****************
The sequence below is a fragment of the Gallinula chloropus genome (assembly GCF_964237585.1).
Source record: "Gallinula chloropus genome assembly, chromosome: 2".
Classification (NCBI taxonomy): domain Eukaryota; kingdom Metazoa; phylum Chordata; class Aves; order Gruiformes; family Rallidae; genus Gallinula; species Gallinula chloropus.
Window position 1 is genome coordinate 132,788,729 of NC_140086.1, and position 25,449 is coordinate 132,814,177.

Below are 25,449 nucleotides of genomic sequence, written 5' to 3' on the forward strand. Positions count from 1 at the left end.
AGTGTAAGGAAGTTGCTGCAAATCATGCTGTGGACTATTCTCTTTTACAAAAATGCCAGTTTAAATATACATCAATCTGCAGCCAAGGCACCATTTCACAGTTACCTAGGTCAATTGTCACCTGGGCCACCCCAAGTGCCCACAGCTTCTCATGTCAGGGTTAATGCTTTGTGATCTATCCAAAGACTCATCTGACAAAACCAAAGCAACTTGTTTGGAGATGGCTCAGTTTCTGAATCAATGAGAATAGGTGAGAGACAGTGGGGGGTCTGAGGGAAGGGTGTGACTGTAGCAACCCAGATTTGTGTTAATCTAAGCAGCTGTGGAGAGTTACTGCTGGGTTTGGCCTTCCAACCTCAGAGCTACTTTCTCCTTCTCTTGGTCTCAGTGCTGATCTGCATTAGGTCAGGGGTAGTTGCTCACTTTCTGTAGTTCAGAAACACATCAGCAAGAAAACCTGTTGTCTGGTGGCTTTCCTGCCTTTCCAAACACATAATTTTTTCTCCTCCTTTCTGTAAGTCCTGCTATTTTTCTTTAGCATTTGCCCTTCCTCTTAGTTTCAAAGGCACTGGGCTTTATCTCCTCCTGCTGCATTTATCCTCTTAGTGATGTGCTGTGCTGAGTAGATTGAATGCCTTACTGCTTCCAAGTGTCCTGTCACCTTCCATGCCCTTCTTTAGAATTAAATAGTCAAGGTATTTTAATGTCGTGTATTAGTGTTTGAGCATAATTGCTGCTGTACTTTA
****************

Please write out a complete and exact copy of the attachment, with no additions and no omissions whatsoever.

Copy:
The sequence below is a fragment of the Gallinula chloropus genome (assembly GCF_964237585.1).
Source record: "Gallinula chloropus genome assembly, chromosome: 2".
Classification (NCBI taxonomy): domain Eukaryota; kingdom Metazoa; phylum Chordata; class Aves; order Gruiformes; family Rallidae; genus Gallinula; species Gallinula chloropus.
Window position 1 is genome coordinate 132,788,729 of NC_140086.1, and position 25,449 is coordinate 132,814,177.

Below are 25,449 nucleotides of genomic sequence, written 5' to 3' on the forward strand. Positions count from 1 at the left end.
AGTGTAAGGAAGTTGCTGCAAATCATGCTGTGGACTATTCTCTTTTACAAAAATGCCAGTTTAAATATACATCAATCTGCAGCCAAGGCACCATTTCACAGTTACCTAGGTCAATTGTCACCTGGGCCACCCCAAGTGCCCACAGCTTCTCATGTCAGGGTTAATGCTTTGTGATCTATCCAAAGACTCATCTGACAAAACCAAAGCAACTTGTTTGGAGATGGCTCAGTTTCTGAATCAATGAGAATAGGTGAGAGACAGTGGGGGGTCTGAGGGAAGGGTGTGACTGTAGCAACCCAGATTTGTGTTAATCTAAGCAGCTGTGGAGAGTTACTGCTGGGTTTGGCCTTCCAACCTCAGAGCTACTTTCTCCTTCTCTTGGTCTCAGTGCTGATCTGCATTAGGTCAGGGGTAGTTGCTCACTTTCTGTAGTTCAGAAACACATCAGCAAGAAAACCTGTTGTCTGGTGGCTTTCCTGCCTTTCCAAACACATAATTTTTTCTCCTCCTTTCTGTAAGTCCTGCTATTTTTCTTTAGCATTTGCCCTTCCTCTTAGTTTCAAAGGCACTGGGCTTTATCTCCTCCTGCTGCATTTATCCTCTTAGTGATGTGCTGTGCTGAGTAGATTGAATGCCTTACTGCTTCCAAGTGTCCTGTCACCTTCCATGCCCTTCTTTAGAATTAAATAGTCAAGGTATTTTAATGTCGTGTATTAGTGTTTGAGCATAATTGCTGCTGTACTTTA